After speaking of losing first a sheep and then a coin, Jesus turns our attention to a son (Luke 15:11). He turns our eyes from our possessions to our own families. In Jesus’ parable a man had two sons. The younger son asked his father to divide the inheritance at once and give him what would be his. This was not only disrespectful, for it implies that the son believed he would be treated better by strangers than his father, but it also expresses the son’s desire that his father were already dead. Perhaps father and son had a falling out, and the son in anger decided a life with strangers would be better than living under his father’s discipline. Read the rest of this entry »
Category Archives: Gospel of Luke
In Luke 15:8-10 Jesus spoke a parable about a woman and a lost coin. It is interesting that Jesus would cause the woman to represent mankind, who rejoices over the finding what was lost in man’s relationship with God. Her search is as one seeks a treasure (Proverbs 2:1-6), and this represents one’s repentance toward God (Luke 15:10). I believe Jesus chooses a woman in order to rebuke the Pharisees. His words are meant to be a kind of shock to get them to consider their behavior. Most Jewish authorities in the first century didn’t consider women on the same level as men. In fact, some of these authorities didn’t believe women should even be taught the Scriptures.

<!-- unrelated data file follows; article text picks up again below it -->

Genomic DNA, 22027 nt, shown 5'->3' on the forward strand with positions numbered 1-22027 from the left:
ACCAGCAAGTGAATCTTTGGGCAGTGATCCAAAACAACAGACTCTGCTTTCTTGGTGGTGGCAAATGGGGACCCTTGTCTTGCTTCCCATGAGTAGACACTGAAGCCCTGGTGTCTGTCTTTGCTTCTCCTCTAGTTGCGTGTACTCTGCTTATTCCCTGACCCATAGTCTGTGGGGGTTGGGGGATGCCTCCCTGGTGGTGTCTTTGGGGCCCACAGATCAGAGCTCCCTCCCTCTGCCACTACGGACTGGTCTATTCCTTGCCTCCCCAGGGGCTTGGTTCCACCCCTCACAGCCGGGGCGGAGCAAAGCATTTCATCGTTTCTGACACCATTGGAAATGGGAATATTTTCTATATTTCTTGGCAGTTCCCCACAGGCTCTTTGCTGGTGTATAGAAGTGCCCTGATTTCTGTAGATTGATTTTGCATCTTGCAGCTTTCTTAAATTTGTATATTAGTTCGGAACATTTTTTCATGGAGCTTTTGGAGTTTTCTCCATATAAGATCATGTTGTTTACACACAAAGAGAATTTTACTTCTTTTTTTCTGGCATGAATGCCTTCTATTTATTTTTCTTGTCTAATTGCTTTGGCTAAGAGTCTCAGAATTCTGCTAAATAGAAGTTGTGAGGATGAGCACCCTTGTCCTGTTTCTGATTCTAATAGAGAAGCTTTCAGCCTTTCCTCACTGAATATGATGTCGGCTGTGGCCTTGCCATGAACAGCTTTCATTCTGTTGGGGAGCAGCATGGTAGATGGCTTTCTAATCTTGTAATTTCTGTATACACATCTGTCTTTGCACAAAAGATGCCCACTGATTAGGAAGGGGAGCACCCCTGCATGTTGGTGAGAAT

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After Jesus’ resurrection he was with his disciples for 40 days (Acts 1:3), and on the day of his departure he took them to the Mount of Olives. There he was asked, if he would at that time restore the kingdom to Israel (Acts 1:6). That is, his disciples wanted to know if, now that he had been resurrected, would he restore the Kingdom of God to Israel, namely make it once again a Theocracy, as it had been before the reign of Saul. Jesus replied that it was not for them to know the times (G5550 – meaning the greater period of time) nor the seasons (G2540 – meaning the lesser period of time). In other words, Jesus was saying it was not for them to know the day or the hour, which God had placed under his authority alone (Acts 1:7; cf. Matthew 24:36). Read the rest of this entry »
Sometime after leaving the home of the chief Pharisee, Luke tells us that a multitude followed Jesus (Luke 14:25). Jesus stopped and turned to them and said that anyone who doesn’t hate his father, mother, wife, children, brothers and sisters cannot be his disciple. In other words, Jesus claimed that a disciple’s relationship with Jesus must come before any other close relationship, even one’s family (Luke 14:26). Does Jesus really intend that we actually despise our families so that we can follow him? No, this is not his intended meaning, because, if that were true, it would contradict other places of scripture, where we are told to love our parents, our wives, our children and our brothers and sisters. Read the rest of this entry »